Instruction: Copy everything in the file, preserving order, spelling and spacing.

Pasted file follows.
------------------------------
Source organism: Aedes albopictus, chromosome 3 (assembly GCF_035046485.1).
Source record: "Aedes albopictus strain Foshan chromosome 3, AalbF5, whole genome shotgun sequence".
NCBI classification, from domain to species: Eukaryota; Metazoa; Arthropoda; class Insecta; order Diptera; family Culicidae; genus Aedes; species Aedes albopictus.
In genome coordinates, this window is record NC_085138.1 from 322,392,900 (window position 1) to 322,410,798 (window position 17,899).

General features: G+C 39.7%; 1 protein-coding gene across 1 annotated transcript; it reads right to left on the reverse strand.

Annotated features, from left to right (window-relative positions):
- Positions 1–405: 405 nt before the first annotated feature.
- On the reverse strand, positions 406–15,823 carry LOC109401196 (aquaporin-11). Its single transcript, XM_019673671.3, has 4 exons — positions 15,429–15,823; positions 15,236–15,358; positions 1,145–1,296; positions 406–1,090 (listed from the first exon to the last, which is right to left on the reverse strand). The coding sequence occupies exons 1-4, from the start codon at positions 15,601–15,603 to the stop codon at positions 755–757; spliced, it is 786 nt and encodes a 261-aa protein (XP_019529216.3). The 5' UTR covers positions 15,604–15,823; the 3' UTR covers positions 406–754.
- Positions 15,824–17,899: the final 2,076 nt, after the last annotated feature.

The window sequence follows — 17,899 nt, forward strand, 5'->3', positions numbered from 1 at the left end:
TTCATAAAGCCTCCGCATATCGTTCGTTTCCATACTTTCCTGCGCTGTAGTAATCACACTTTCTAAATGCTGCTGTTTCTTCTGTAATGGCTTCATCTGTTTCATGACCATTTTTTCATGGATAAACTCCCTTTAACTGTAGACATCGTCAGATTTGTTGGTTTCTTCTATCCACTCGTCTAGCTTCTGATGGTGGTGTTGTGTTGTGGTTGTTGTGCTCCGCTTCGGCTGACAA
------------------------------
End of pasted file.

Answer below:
Source organism: Aedes albopictus, chromosome 3 (assembly GCF_035046485.1).
Source record: "Aedes albopictus strain Foshan chromosome 3, AalbF5, whole genome shotgun sequence".
NCBI classification, from domain to species: Eukaryota; Metazoa; Arthropoda; class Insecta; order Diptera; family Culicidae; genus Aedes; species Aedes albopictus.
In genome coordinates, this window is record NC_085138.1 from 322,392,900 (window position 1) to 322,410,798 (window position 17,899).

General features: G+C 39.7%; 1 protein-coding gene across 1 annotated transcript; it reads right to left on the reverse strand.

Annotated features, from left to right (window-relative positions):
- Positions 1–405: 405 nt before the first annotated feature.
- On the reverse strand, positions 406–15,823 carry LOC109401196 (aquaporin-11). Its single transcript, XM_019673671.3, has 4 exons — positions 15,429–15,823; positions 15,236–15,358; positions 1,145–1,296; positions 406–1,090 (listed from the first exon to the last, which is right to left on the reverse strand). The coding sequence occupies exons 1-4, from the start codon at positions 15,601–15,603 to the stop codon at positions 755–757; spliced, it is 786 nt and encodes a 261-aa protein (XP_019529216.3). The 5' UTR covers positions 15,604–15,823; the 3' UTR covers positions 406–754.
- Positions 15,824–17,899: the final 2,076 nt, after the last annotated feature.

The window sequence follows — 17,899 nt, forward strand, 5'->3', positions numbered from 1 at the left end:
TTCATAAAGCCTCCGCATATCGTTCGTTTCCATACTTTCCTGCGCTGTAGTAATCACACTTTCTAAATGCTGCTGTTTCTTCTGTAATGGCTTCATCTGTTTCATGACCATTTTTTCATGGATAAACTCCCTTTAACTGTAGACATCGTCAGATTTGTTGGTTTCTTCTATCCACTCGTCTAGCTTCTGATGGTGGTGTTGTGTTGTGGTTGTTGTGCTCCGCTTCGGCTGACAA